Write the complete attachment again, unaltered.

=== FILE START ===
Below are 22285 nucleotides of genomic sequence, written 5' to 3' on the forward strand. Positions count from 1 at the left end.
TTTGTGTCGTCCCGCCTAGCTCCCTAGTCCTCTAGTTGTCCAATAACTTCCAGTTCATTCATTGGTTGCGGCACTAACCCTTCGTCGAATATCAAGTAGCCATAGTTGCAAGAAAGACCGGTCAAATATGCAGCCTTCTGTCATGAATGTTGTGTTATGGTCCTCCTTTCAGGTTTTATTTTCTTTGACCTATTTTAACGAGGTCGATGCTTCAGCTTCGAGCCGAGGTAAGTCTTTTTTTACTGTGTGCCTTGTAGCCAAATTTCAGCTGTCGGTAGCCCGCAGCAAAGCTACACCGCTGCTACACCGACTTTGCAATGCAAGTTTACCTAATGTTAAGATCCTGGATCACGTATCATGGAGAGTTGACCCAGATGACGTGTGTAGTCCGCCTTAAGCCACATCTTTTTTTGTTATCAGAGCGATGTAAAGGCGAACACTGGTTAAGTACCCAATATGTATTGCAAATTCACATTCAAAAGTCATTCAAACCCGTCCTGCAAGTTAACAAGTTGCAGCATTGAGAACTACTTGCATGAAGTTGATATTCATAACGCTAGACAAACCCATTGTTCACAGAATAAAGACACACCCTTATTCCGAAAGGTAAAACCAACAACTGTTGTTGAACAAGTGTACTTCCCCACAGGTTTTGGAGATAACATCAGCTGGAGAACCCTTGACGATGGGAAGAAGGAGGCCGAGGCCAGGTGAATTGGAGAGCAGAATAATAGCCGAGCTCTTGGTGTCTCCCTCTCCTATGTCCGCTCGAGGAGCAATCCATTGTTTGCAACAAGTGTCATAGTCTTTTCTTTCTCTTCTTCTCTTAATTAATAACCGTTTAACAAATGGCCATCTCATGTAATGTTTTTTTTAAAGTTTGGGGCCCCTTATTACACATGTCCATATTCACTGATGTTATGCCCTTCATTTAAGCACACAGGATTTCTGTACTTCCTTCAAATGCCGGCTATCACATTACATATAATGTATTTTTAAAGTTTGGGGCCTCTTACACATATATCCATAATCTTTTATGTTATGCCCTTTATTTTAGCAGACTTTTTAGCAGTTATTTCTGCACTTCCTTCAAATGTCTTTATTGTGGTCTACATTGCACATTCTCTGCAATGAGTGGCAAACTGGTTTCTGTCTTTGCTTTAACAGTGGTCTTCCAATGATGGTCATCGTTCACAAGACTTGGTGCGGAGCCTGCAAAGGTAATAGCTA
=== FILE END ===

Below are 22285 nucleotides of genomic sequence, written 5' to 3' on the forward strand. Positions count from 1 at the left end.
TTTGTGTCGTCCCGCCTAGCTCCCTAGTCCTCTAGTTGTCCAATAACTTCCAGTTCATTCATTGGTTGCGGCACTAACCCTTCGTCGAATATCAAGTAGCCATAGTTGCAAGAAAGACCGGTCAAATATGCAGCCTTCTGTCATGAATGTTGTGTTATGGTCCTCCTTTCAGGTTTTATTTTCTTTGACCTATTTTAACGAGGTCGATGCTTCAGCTTCGAGCCGAGGTAAGTCTTTTTTTACTGTGTGCCTTGTAGCCAAATTTCAGCTGTCGGTAGCCCGCAGCAAAGCTACACCGCTGCTACACCGACTTTGCAATGCAAGTTTACCTAATGTTAAGATCCTGGATCACGTATCATGGAGAGTTGACCCAGATGACGTGTGTAGTCCGCCTTAAGCCACATCTTTTTTTGTTATCAGAGCGATGTAAAGGCGAACACTGGTTAAGTACCCAATATGTATTGCAAATTCACATTCAAAAGTCATTCAAACCCGTCCTGCAAGTTAACAAGTTGCAGCATTGAGAACTACTTGCATGAAGTTGATATTCATAACGCTAGACAAACCCATTGTTCACAGAATAAAGACACACCCTTATTCCGAAAGGTAAAACCAACAACTGTTGTTGAACAAGTGTACTTCCCCACAGGTTTTGGAGATAACATCAGCTGGAGAACCCTTGACGATGGGAAGAAGGAGGCCGAGGCCAGGTGAATTGGAGAGCAGAATAATAGCCGAGCTCTTGGTGTCTCCCTCTCCTATGTCCGCTCGAGGAGCAATCCATTGTTTGCAACAAGTGTCATAGTCTTTTCTTTCTCTTCTTCTCTTAATTAATAACCGTTTAACAAATGGCCATCTCATGTAATGTTTTTTTTAAAGTTTGGGGCCCCTTATTACACATGTCCATATTCACTGATGTTATGCCCTTCATTTAAGCACACAGGATTTCTGTACTTCCTTCAAATGCCGGCTATCACATTACATATAATGTATTTTTAAAGTTTGGGGCCTCTTACACATATATCCATAATCTTTTATGTTATGCCCTTTATTTTAGCAGACTTTTTAGCAGTTATTTCTGCACTTCCTTCAAATGTCTTTATTGTGGTCTACATTGCACATTCTCTGCAATGAGTGGCAAACTGGTTTCTGTCTTTGCTTTAACAGTGGTCTTCCAATGATGGTCATCGTTCACAAGACTTGGTGCGGAGCCTGCAAAGGTAATAGCTA